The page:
And, of course, there is the priceless moment on p. 5, where he passes the fridge and succumbs to its siren song. By this time, Stanley's comedy begins to strongly resemble that of Nat Hiken, the creator of Sgt. Bilko and Car 54, Where Are You? Hiken was a sort of rugged genius of situation comedy. He was hep to Stanley's credo that comedy is built from the characters up.

As well, Hiken understood timing, and the chain reaction of events that lead to humorous fission. I've recently been watching the 1955 season of Sgt. Bilko, and I'm struck by the comedic kinship of Stanley and Hiken's approaches.

This sensibility greatly informs Stanley's post-Lulu works, especially Dunc 'n' Loo, which Hiken could have filmed as a live-action sitcom.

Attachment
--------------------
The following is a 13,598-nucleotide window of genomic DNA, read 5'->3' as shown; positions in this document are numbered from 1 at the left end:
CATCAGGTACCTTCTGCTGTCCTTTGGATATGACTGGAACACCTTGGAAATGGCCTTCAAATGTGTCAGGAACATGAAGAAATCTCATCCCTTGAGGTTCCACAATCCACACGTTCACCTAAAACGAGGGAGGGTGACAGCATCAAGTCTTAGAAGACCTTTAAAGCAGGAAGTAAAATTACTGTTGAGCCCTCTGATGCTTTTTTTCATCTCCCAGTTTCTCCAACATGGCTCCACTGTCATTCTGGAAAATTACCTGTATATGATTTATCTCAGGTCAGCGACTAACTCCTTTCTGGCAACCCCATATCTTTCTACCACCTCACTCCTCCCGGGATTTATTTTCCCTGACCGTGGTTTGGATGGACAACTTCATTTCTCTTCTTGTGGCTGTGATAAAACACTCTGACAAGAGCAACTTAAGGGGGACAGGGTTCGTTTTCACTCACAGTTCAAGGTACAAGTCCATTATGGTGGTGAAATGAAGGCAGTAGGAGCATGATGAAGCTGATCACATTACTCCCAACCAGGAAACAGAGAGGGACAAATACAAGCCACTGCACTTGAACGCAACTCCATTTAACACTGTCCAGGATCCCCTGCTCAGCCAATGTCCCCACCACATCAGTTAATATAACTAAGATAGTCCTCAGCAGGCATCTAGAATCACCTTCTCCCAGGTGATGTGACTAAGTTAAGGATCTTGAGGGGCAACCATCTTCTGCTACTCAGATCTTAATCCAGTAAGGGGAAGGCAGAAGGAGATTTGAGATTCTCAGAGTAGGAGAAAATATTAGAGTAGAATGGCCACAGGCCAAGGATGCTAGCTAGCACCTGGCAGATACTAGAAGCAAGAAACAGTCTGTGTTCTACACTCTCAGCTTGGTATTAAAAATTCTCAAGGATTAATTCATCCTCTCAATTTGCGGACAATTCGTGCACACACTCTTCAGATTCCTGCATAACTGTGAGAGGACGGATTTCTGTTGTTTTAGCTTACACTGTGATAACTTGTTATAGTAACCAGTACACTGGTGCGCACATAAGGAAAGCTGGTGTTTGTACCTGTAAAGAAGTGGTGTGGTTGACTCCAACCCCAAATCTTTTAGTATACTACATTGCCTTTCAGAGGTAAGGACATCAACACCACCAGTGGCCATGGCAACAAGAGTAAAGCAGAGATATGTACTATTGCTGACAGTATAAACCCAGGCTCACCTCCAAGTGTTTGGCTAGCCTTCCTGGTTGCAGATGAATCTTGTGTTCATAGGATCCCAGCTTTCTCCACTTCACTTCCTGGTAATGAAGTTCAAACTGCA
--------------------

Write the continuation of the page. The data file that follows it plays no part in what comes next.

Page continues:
More curious synchronicity occurs in this issue's fairy-tale, "Little Itch and the ANIMAL CRACKERS" (Stanley's capitalization, not mine.)

Around this time, veteran comic-book creator Dick Briefer worked up a sample sequence for a proposed daily newspaper strip. It featured his darkly comic re-imagining of Mary Shelley's Frankenstein monster, which had a successful run in 1940s and '50s comic books.

The story arc of these sample Frankenstein strips involves an ill-tempered magician who turns the gentle monster's best friends and associates into cookies. This fiend also urges Franky to eat his baked goods-cum-chums. He uses the exact phrases Li'l Itch speaks here, on the fifth and sixth pages of "ANIMAL CRACKERS," plus some equally amusing variants.